31 Aug 2016

Finding Norwegian Ancestors in Eiker

Finding Norwegian ancestors in Eiker, Buskerud, was the other half of my summer adventure. (The first half of my ancestral trip was to Ringebu, Norway.) My paternal great-great-great-great-great-grandfather, Jens Nielsen, was baptized on 20 Jul 1690, at the Haug Kirke (above) in Eiker. So many of my father’s father’s father’s ancestors (and more to find) were baptized, married, or buried from this imposing church.

When I married, I kept my maiden name of Loe. It’s not very old, but it’s unusual. Just three letters that most people in the United States try to make into four, or five, or six. When I’ve tried surname DNA matches, I find people from England named Low or Lowe who emigrated from England to the Carolinas in colonial times.

So I’m a Loe from Loesmoen, the name of the farm where my great-grandfather, Hans Christensen Loe, was born in almost exactly one hundred years before me (and my cousin Wanda) in 1854. The […]

30 Jul 2016

Finding Norwegian Ancestors in Ringebu

This is the Ringebu Stavkirke in Oppland, Norway, where my great-great-great-great-great-great-great-grandmother, Synnøve Eriksdatter Lunde, was buried on 9 May 1733. At least 48 76 of my ancestors (and more to find) were baptized, married, or buried from this church.

I know this, because I went there a few weeks ago, fulfilling a dream of mine for ancestry travel. I didn’t expect to come home with 21 new generations –stretching back to 1220 and about the time the Ringebu church was finished – but thanks to the generosity of a local genealogist and other residents, that’s exactly what has happened.
The Ringebu Church
One of 29 surviving stave churches in Norway, the Ringebu example was built early in the 13th century. The stave church is a medieval wooden Christian church building style, once common in northwestern Europe. The name comes from the posts (stafr in Old Norse; stav in modern Norwegian) used in the timber framing. The 12th […]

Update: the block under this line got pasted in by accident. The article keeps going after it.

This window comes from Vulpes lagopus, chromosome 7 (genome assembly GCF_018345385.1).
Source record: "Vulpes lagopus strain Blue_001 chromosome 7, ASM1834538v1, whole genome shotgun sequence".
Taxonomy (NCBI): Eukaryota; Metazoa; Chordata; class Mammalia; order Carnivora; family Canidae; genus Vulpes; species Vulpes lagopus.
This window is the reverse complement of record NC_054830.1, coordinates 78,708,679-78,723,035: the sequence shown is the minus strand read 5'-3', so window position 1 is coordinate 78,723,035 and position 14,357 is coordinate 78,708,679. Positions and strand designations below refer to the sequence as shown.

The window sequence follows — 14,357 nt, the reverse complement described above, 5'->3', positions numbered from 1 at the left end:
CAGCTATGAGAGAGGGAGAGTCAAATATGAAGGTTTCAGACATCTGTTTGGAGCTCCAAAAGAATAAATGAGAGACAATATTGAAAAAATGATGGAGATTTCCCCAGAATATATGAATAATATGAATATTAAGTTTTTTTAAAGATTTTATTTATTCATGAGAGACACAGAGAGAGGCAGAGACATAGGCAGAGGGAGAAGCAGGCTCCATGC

13 Mar 2016

Recreational Vikings

Recreational Vikings reclaiming their heritage is today’s feature.
If you are a Viking descendant like me, then journalist Andrew Higgins’ article – “Norway Again Embraces the Vikings, Minus the Violence” –  a great read on how Norway is reclaiming its Viking heritage. In his article, Higgins looks at culture and history and how it can be reclaimed after it has been misappropriated, in this case by the Nazis and heavy-metal bands.
Scandinavia’s first government-funded training course on how to live like a Viking has been established.

“Jeppe Nordmann Garly has for years been a “recreational Viking,” a keen member of a fringe fraternity of would-be Norse warriors who dress up in 10th-century clothing, attend weekend craft fairs and trade tips over the Internet on where to pick up an authentic helmet or sword. “I am a very peaceful man. I have never plundered anything,” said Mr. Garly, a “36-year-old Dane whose modest stature, jocular […]

26 May 2012

Finding Hans Loe

Finding Hans Loe, my Norwegian great-grandfather, is very satisfying, especially in light of my floundering beginning efforts and not knowing enough about Norwegian records.

Is there anything more satisfying that figuring out primary source records in another language? I don’t think so! And Norway may be the exception to the rule that it’s easier to do overseas research in SLC than it is in the country in question.

Some time ago, I wrote of my attempts at Norwegian genealogical research to find the birth and baptism of Hans Christensen Loe in 1854. This included a fruitless visit to the Family History Library.

I was getting nowhere fast, until I discovered the National Archives of Norway (Arkivverket). They also have a Digitalarkivet containing scanned census and parish registers. This vast digital set of primary sources is free to everyone. I also found a tutorial that helps you navigate the records. Marvelous!

I’d done some reading about Norwegian naming conventions and patronymics, but then I found […]